By Mark Palmer of the Daily Mail
Online hotel booking websites are good at making you think you're getting a bargain. And they want you to move fast because, as they put it, "there are only two rooms left" and the hotel is experiencing "high demand".
But last week, the United Kingdom's Competition and Markets Authority (CMA) announced that it will take "enforcement action to end misleading sales tactics, hidden charges and other practices in the online hotel booking market".
And it made a point of naming booking.com, Expedia, agoda.com, hotels.com and Ebookers among others as the companies under investigation for pressure selling, issuing misleading information, levying hidden charges and determining a hotel's position on their websites based on how much that hotel has paid in commission.
But many in the travel industry think this is too little too late and have no confidence that the online agents will clean up their act.
"Many people are unaware that by booking through an online agent they will often get a worse deal than if they book directly with the hotel," says Adam Raphael, editor of the Good Hotel Guide.
"We will have to examine the fine print of any new regulations, but these huge corporations will find ways to pursue their commercial interests. They have vast resources to throw at any legal challenges made against them and they will argue endlessly about the interpretation of any new code of conduct."
Online travel agencies, which have been given until September 1 in the UK to change their ways, account for half of all European hotel bookings, and the commissions they levy on hotels range from 15 to 30 per cent.
Even finding the official website of a hotel can be difficult. One ploy is to make you think you're about to click on the official site when, in fact, it's a booking agent, and when they say that "four other people are looking at your top choice" the inference is that they are looking for the same day as you, but that is unlikely to be the case.
It's also worth remembering that these agencies practically run the whole show. Expedia and Booking Holdings between them control 95 per cent of the online hotel booking businesses.
Expedia, scheduled to move its headquarters later this year from Bellevue to nearby Seattle in the US, was launched as a division of Microsoft in 1996 before being sold on in 2001. Since then, it has taken over dozens of online affiliates, such as tripadvisor.com, hotels.com, trivago.com, travelocity.com and hotwire.com.
Booking Holdings, which until last February was called Priceline, was founded in 1997 and became a public company only two years later. Based in Norwalk, Connecticut, its revenues in 2017 amounted to nearly 10 billion pounds ($18.8b). Its subsidiaries include booking.com, Kayak, agoda.com, cheapflights.com, rentalcars.com and opentable.com.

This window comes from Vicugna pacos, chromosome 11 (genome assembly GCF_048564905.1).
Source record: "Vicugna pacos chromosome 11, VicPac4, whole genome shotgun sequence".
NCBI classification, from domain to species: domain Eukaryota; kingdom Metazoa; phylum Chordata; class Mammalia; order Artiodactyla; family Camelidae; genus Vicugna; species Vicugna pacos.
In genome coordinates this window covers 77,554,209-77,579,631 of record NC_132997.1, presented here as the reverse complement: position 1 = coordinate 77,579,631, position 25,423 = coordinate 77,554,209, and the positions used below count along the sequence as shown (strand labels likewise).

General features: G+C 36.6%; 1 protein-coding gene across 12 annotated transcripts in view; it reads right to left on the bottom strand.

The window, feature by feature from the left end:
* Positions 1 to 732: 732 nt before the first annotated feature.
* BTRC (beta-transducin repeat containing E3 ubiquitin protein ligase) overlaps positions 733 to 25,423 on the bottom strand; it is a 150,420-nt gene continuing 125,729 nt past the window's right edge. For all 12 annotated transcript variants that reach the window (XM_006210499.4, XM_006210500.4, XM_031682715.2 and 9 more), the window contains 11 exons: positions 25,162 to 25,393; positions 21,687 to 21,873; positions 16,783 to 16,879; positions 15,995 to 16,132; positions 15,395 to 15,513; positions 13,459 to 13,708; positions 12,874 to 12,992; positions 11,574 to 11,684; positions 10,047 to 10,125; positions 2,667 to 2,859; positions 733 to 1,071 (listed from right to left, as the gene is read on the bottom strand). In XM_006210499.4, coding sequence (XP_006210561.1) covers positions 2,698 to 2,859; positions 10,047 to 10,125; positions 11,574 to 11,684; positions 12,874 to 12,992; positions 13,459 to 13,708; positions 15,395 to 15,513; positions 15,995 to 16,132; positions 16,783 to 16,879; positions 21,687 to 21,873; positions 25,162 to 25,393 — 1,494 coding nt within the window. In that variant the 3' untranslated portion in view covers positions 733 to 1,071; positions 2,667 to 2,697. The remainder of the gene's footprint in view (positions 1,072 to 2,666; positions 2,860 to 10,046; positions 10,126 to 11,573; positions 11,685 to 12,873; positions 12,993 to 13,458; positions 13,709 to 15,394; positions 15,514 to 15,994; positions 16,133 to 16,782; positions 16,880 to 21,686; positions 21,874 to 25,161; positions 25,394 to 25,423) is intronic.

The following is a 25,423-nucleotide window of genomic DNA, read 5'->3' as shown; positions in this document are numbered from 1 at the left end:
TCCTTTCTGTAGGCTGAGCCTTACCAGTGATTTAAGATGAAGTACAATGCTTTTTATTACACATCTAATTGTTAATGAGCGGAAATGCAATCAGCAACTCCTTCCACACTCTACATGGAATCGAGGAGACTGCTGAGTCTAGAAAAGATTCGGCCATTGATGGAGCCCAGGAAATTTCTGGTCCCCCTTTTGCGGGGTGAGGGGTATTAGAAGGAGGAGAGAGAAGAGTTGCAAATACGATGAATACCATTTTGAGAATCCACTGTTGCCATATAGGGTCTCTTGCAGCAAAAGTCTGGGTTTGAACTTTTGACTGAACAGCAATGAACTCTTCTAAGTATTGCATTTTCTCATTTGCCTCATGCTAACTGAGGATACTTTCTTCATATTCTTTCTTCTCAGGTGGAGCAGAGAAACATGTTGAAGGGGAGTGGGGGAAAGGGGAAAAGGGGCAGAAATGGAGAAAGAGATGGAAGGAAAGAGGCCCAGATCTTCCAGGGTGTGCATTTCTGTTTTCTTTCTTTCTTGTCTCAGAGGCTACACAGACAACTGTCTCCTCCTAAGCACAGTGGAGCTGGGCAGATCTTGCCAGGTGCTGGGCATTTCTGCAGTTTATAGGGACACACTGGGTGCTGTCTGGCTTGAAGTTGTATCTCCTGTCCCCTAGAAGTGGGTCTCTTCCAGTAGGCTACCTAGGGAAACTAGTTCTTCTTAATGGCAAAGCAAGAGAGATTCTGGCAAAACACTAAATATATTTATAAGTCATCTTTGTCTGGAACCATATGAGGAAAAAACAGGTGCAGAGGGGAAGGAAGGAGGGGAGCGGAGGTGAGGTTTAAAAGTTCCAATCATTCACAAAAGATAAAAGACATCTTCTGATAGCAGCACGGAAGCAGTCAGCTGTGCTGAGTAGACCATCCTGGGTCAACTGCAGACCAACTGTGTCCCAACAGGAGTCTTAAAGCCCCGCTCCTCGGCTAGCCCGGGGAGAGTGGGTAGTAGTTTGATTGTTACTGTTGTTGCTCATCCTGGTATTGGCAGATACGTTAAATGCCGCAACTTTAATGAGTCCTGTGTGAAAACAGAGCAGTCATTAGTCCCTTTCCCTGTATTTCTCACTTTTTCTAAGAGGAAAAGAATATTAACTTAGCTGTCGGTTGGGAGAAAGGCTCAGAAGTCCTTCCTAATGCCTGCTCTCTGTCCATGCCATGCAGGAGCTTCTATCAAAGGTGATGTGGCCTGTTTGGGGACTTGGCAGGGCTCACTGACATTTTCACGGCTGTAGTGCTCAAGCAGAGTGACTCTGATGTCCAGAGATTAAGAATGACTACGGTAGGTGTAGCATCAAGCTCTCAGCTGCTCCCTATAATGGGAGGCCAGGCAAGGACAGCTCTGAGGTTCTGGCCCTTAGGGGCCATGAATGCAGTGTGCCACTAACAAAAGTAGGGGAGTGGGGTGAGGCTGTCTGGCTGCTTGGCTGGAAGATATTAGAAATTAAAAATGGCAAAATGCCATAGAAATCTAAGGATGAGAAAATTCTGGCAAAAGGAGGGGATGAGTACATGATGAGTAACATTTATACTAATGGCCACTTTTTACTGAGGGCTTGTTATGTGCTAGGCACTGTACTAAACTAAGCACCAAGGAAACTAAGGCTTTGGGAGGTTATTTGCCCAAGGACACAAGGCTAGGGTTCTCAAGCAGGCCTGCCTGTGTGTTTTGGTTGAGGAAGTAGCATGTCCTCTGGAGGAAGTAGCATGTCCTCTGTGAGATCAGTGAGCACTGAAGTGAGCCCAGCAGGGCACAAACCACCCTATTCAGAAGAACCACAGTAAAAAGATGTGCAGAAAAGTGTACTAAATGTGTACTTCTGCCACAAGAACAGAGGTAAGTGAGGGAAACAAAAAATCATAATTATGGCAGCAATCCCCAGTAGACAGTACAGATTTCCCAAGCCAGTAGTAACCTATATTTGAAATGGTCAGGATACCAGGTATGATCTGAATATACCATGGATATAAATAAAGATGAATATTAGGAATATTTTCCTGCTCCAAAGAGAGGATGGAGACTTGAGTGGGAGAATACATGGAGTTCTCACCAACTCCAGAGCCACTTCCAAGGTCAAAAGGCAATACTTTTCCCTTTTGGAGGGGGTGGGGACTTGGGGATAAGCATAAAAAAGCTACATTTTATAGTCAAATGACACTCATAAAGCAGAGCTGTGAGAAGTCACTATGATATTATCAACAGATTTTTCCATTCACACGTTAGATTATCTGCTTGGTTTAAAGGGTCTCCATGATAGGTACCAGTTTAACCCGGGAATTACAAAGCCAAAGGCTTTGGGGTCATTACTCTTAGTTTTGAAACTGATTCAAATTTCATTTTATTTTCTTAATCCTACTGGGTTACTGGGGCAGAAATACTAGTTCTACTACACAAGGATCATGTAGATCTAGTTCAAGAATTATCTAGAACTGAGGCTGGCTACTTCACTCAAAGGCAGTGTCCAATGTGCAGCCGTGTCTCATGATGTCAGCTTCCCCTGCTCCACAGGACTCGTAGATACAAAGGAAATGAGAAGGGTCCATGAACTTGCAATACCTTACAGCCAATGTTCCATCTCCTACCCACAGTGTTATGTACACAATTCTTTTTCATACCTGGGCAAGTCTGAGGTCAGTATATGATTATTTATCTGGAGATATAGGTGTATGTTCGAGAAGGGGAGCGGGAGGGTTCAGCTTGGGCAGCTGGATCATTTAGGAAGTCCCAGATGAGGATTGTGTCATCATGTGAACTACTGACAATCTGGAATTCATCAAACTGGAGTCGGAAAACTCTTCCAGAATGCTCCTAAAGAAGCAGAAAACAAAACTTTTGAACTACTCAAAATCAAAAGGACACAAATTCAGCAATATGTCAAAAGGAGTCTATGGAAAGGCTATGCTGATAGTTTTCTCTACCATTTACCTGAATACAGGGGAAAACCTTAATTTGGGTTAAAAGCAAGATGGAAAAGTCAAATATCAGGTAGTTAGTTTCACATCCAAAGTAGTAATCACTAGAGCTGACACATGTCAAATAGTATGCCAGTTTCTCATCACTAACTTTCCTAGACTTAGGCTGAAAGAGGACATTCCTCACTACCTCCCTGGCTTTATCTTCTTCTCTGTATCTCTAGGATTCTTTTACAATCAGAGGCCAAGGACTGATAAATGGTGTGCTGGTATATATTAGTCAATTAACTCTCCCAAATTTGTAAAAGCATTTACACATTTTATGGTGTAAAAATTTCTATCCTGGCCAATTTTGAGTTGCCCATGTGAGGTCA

As well as paying commission to an online agency, hotels also have to pay Google and TripAdvisor a per-click fee - often as much as 2.50 pounds - for every click that brings people to their websites, regardless of whether it leads to a booking.
David Farrance, 54, and his wife Louise, 50, ran Frog Street Farmhouse, near Taunton, as a B&B for ten years. But their experiences with the booking sites made them give up at Christmas in favour of renting the whole house on a self-catering basis, using a local agency.
"They made our lives a misery and we felt we were running a business over which we had no control," says Mr Farrance.
For example, the Farrances had been paying 70 pounds to 90 pounds ($130-$170) a month to the agencies in click-through fees, usually picking up half a dozen bookings in the process.
Then, suddenly, they had 40 clicks from India and 21 clicks from Japan. Their monthly bill almost doubled, but not one booking was produced.
"I told TripAdvisor the clicks were not legitimate, but they didn't want to know. They just said: 'If you don't like it you can always cancel your contract.'
"The Farrances also had an issue with Expedia, whereby there was a double booking due to a glitch on Frog Street's booking platform.
"Expedia found the guests a place to stay which cost 240 pounds ($450) rather than our 120 pounds ($225) and said we would have to pay the difference, even though there were cheaper places nearby. The agencies take all the pleasure out of a business like ours."
The online sites are undeniably fast and efficient, but what they tell you and the promises of 'best price available' are clearly meant to pressurise guests into booking.
Daily Mail contacted eight hotels and B&Bs inquiring about a double room on February 20.
Each time we were offered a better deal than the price given by the online agents.
This came as no surprise because it is always in the interests of hotels to do so. While it might not be a cheaper upfront price (because the online agents will penalise hotels by dropping them down the rankings if they do not agree to a rate parity), most hotels will throw in an upgrade or free breakfast or bottle of prosecco, anything to entice you to book direct so they don't have to pay the booking fee.
When you go direct you can request a particular room, perhaps one with a bath rather than shower or one overlooking the garden.
You have no such control when booking with an online agent. So don't fall for the alarmist language. Pick up the telephone and speak to someone. It will pay off.